The Analyticon, №03 / March / 2012
Post-Soviet de facto states have presented over time a shifting and often elusive target for enquiry, for several reasons. First, at different points in the 20 years of their existence, different questions have seemed primary; longevity, internal processes and the variable survival of de facto states have made new questions possible and relevant.
The non-recognized states are a new historic phenomenon. Their emergence initially relates to the collapse of the multinational colonial empires after the WWII, and some time later, with the dissolution of the multi-ethnic Soviet Union andYugoslavia. Before to the Kosovo precedent, the international community refused to recognize such states in case if the “metropolitan state”, a UN member, denied it.
Interview with Paata ZAKAREISHVILI
Director of the Institute for nationalism and conflicts studies
These state entities have not been recognized by the international community; just by several countries, including such a powerful and influential asRussia, member of the UN Security Council. Certainly, it is a very serious, but not decisive factor.
The lack of legitimate and comprehensive ties between unrecognized states and the rest of the world or the UN member states remains a problem not only for the same unrecognized states; the world power centers also feel that the problem is becoming more telling.
When the ‘standards before status’ policy for Kosovo was launched in 2003 it was met with significant interest in other territories that are seeking international recognition and it had a profound effect on their claim to independence. However, the ‘standards before status’ policy was reversed with the recognition of Kosovo in 2008. Does mean that institutional standards are of no relevance to the status of unrecognised states?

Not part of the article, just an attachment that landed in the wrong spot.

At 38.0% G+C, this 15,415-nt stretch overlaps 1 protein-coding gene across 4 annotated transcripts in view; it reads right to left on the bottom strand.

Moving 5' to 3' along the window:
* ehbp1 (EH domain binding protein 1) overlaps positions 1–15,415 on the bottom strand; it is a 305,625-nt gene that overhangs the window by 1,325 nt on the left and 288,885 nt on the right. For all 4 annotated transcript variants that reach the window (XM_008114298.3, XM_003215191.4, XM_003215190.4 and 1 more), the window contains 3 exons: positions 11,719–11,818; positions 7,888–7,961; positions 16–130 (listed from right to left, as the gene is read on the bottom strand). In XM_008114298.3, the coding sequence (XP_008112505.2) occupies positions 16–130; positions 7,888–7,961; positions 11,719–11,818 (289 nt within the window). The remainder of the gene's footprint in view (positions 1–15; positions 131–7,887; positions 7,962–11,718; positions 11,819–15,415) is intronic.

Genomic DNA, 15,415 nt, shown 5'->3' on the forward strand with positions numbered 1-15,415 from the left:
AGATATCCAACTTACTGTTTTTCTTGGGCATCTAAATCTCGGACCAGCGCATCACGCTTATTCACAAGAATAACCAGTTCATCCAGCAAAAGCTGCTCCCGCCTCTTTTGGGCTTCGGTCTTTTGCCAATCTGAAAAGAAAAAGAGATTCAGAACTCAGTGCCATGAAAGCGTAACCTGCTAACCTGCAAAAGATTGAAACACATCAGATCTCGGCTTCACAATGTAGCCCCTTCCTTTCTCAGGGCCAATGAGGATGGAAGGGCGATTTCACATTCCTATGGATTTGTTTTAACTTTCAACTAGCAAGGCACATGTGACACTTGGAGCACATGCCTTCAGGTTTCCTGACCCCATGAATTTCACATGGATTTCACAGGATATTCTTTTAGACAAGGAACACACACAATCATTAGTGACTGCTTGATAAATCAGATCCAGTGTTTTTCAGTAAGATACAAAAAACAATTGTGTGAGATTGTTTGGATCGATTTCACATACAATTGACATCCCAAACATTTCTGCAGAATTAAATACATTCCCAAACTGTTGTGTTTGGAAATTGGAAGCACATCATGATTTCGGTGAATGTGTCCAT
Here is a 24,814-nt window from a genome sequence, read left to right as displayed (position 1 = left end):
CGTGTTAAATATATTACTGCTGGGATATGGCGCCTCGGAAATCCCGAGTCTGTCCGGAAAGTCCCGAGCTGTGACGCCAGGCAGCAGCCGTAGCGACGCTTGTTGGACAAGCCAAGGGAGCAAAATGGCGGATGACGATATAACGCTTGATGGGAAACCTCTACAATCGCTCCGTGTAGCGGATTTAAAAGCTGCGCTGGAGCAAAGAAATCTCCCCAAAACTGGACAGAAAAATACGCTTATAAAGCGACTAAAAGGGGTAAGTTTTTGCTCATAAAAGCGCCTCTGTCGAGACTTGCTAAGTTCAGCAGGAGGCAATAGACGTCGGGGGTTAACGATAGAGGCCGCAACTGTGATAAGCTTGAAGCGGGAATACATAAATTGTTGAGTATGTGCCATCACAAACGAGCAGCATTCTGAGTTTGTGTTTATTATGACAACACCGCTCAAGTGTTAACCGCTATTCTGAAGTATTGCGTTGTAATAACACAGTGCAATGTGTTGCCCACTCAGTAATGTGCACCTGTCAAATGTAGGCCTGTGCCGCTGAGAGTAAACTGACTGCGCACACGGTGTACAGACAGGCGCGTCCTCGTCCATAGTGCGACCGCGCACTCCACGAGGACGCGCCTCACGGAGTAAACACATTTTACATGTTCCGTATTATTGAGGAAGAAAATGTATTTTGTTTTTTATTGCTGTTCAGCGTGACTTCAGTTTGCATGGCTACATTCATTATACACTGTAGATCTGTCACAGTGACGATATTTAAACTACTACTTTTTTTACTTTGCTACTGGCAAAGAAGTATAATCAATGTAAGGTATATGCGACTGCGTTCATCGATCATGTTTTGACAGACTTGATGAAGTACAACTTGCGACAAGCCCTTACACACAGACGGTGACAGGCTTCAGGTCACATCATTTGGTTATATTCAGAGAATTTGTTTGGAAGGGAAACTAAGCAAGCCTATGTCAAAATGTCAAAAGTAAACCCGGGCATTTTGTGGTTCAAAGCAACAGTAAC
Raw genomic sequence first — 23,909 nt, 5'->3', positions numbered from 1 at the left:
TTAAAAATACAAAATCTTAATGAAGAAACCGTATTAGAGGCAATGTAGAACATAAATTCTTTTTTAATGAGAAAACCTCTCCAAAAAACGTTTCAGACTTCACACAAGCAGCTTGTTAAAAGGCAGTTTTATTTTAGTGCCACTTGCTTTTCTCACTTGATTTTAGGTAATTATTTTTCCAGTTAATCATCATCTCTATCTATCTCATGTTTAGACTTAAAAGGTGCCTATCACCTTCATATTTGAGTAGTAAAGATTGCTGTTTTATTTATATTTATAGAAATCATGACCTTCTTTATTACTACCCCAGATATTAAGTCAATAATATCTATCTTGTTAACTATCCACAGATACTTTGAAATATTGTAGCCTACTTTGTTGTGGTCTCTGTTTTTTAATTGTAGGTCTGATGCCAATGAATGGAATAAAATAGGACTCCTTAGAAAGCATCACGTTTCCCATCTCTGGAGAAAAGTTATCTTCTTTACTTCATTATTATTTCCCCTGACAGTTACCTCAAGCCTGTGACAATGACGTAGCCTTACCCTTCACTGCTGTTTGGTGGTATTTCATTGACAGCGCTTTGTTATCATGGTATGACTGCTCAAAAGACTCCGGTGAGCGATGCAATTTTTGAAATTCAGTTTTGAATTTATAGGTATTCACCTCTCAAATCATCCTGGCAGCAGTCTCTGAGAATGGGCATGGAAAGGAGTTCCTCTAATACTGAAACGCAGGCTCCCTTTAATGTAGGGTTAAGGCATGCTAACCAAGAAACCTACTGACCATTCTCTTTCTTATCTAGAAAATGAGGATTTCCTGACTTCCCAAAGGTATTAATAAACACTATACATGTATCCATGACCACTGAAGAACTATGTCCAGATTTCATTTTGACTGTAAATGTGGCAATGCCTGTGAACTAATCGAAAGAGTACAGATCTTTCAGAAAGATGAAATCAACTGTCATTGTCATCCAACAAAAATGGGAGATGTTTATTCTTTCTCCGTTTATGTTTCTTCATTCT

At first glance it may seem ridiculous to compare Taiwan with Nagorno Karabakh. Taiwan is located approximately 100 miles off the south east coast of China. It is widely known as one of Asia’s economic dragons for its record for moving from relative poverty in the 1950s to one of the wealthiest countries in Asia.
A deep-rooted old has always stood on the way of any new – be it in myths or various complexes. Within the context of our topic, I would like to discuss three main psychological complexes, which the Artsakh society is still unable to overcome.
The South Ossetiahad the best possibilities for it since March 1992 up to the period, when the Kremlin, after losing in power-and-law games for Kosovo to the West (namely, the legal block of this competition), has actually taken the RSO out of the legal field. It took place even despite the independence referendum and the presidential election in RSO in 2006, which were initiated by the sameRussia.
All people on our planet are by birth vested with equal universally recognized political rights, including the fundamental right to independent determination of one’s own political status.
In the present world formalism is treated as important thing. Not so much tame has gone since authoritarian times, and the world-view, not fitting to our times is still preserved by inertia. Although a human is declared as a basis of this world, we often witness the violation of that human’s rights. It is especially obvious for the unrecognized or partially recognized states.